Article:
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Finding you’re flagging after your fourth Zoom meeting of the day? Health experts are urging Australians to increase their intake of fatty acids to boost productivity and general wellbeing.
Fatty acids such as omega-3 are essential for the vitality of eye, heart and brain health, along with heart disease risk reduction and fighting autoimmune diseases.
Yet only an estimated 20% of the Australian population are consuming their daily recommended amount. The Heart Foundation recommends 250-500mg of omega-3 per day.
One rich source of omega-3 has traditionally been red meat but, with The Heart Foundation recommending that intake should be lower than 350g per week, Australians are being urged to find alternatives.
Accredited dietitian and author of Eat Like an Athlete, Simone Austin, says mussels are the perfect source of omega-3.
‘Mussels are natural immune system boosters and contain important nutrients for athletes, protein, iron and zinc,’ said Ms Austin.
‘Additionally, mussels contain 500mg of omega-3 for every 800 grams along with vitamins B2, B12 and minerals phosphorus, selenium and iodine – serious superfood contenders!
‘As a bonus, mussels are extremely good for the environment, acting as filter feeders by surviving off the nutrients in their surrounding environment.
‘People are catching on to this health trend pretty quickly. Mussels will soon join the league of mainstay superfoods kale and goji berries,’ predicts Ms Austin.
For the naysayers who think gourmet restaurants are the only place suitable for munching on some molluscs, it turns out mussels are more accessible and versatile than ever.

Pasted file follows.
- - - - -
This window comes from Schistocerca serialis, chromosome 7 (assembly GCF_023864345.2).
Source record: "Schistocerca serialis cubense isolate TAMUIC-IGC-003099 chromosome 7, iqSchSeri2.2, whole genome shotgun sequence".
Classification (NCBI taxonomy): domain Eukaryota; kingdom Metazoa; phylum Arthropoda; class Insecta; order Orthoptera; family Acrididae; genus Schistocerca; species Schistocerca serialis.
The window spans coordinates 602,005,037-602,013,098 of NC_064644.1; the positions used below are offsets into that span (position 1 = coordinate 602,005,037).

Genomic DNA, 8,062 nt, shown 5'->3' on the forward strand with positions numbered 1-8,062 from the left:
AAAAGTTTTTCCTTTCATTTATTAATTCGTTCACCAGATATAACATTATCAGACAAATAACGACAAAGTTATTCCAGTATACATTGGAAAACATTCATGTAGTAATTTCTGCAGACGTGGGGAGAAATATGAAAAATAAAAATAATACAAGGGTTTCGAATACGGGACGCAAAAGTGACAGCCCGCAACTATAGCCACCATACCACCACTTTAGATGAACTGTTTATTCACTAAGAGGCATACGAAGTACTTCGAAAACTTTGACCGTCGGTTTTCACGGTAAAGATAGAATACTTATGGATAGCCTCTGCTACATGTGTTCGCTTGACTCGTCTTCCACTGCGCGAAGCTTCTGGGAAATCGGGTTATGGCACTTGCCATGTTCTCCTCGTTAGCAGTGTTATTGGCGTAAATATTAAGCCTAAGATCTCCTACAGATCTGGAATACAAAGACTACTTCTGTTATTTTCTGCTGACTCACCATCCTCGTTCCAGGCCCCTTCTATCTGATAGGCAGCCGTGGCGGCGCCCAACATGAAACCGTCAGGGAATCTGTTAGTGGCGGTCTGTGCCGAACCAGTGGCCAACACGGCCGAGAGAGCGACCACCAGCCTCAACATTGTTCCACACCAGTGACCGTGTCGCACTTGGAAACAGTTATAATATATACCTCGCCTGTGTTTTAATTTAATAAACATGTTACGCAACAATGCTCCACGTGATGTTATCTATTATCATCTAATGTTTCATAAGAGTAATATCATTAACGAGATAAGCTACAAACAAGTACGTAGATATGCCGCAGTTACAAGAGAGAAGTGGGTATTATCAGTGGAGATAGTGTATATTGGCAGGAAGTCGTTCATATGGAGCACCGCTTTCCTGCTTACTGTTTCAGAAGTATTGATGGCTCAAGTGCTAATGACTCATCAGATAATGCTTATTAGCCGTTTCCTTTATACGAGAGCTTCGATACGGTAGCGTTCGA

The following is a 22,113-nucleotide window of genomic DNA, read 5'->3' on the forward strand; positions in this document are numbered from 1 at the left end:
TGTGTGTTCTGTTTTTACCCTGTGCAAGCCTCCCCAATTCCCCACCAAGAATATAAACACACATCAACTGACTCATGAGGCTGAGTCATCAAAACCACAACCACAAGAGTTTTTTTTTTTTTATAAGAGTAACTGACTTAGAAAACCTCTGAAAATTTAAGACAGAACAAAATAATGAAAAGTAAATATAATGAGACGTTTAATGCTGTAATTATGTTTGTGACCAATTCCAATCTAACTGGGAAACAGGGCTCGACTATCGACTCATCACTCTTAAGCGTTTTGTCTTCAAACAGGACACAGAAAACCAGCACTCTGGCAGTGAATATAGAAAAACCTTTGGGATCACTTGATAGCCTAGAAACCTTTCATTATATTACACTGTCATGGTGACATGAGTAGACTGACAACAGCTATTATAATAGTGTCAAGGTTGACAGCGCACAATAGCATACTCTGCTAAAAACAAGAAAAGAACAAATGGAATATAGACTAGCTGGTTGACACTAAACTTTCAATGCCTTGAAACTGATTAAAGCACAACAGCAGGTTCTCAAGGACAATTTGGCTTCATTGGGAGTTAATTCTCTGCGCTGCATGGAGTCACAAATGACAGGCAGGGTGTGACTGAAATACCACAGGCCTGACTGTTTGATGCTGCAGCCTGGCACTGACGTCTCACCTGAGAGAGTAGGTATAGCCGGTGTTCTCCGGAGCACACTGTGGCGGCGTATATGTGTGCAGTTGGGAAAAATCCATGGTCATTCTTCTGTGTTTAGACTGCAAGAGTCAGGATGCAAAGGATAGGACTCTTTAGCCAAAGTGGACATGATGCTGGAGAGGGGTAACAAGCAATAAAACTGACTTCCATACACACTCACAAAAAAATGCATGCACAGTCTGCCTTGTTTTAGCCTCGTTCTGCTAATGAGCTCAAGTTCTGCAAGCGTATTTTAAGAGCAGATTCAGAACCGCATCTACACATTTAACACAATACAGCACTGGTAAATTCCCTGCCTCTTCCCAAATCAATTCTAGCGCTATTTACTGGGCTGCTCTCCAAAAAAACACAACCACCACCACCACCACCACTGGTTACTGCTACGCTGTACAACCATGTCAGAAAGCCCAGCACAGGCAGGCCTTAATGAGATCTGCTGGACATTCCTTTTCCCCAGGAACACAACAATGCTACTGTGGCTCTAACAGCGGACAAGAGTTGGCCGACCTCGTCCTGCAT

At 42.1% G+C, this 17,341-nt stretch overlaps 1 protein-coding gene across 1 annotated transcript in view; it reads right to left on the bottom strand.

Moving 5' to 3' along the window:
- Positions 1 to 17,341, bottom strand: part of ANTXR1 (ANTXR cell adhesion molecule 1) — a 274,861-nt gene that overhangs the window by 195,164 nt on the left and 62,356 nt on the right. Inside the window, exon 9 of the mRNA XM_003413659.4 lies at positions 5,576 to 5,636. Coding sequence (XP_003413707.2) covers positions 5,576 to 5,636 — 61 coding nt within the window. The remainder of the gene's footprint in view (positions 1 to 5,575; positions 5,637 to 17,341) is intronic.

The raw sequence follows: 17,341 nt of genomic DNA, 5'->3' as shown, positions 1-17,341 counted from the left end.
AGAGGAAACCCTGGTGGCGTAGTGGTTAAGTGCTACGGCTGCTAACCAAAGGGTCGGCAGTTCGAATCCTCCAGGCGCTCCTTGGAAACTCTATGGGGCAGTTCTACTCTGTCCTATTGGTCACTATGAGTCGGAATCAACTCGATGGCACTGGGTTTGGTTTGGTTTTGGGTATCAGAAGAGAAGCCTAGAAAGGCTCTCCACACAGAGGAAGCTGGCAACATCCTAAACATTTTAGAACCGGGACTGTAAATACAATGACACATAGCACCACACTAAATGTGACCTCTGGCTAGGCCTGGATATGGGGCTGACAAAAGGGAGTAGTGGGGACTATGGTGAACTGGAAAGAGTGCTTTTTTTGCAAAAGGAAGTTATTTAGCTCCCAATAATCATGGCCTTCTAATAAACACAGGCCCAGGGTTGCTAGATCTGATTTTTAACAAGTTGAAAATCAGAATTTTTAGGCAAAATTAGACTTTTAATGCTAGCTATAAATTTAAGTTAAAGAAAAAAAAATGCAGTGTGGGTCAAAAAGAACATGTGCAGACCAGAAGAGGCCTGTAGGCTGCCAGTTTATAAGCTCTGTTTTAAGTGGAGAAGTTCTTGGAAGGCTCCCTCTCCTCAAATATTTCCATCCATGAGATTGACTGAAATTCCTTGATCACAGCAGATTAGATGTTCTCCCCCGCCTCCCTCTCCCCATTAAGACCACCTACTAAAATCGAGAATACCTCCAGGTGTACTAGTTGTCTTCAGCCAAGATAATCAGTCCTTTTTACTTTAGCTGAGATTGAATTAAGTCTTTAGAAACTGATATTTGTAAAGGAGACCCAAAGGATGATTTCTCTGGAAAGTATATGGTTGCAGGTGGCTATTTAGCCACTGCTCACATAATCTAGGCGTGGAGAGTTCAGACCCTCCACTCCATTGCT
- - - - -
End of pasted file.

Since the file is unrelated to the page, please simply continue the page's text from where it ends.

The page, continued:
‘You can buy “cooked in the bag” mussels from Woolworths or Drakes for around $7 a pop,’ said Mr Puglisi, fifth-generation mussel farmer and Executive Director of Australia’s largest mussel exporter, Eyre Peninsula Seafoods.
‘Which make for the perfect work lunch, spread on toast or even just by themselves with a bit of hot sauce or olive oil.
‘Fantastic for powering through the work day and getting over the midday slump. Or, before hitting the gym, mussels can be a great natural alternative to give your body a boost of energy.’
The Australian mussel industry has seen a huge uptick in demand over the past year, across both commercial and consumer sectors, attributed to not only a newfound focus on local produce.
‘Basically, people are catching on to how easy to cook, affordable and great for the environment mussels are,’ explains Mr Puglisi.
‘We expect these trends to continue rising as consumers start to become even more health conscious and opt for sustainable, healthy options.
‘They’re super simple to cook. Steam them in a pot with white wine, olive oil and garlic or chilli. They’re the new spag bol for weeknights.’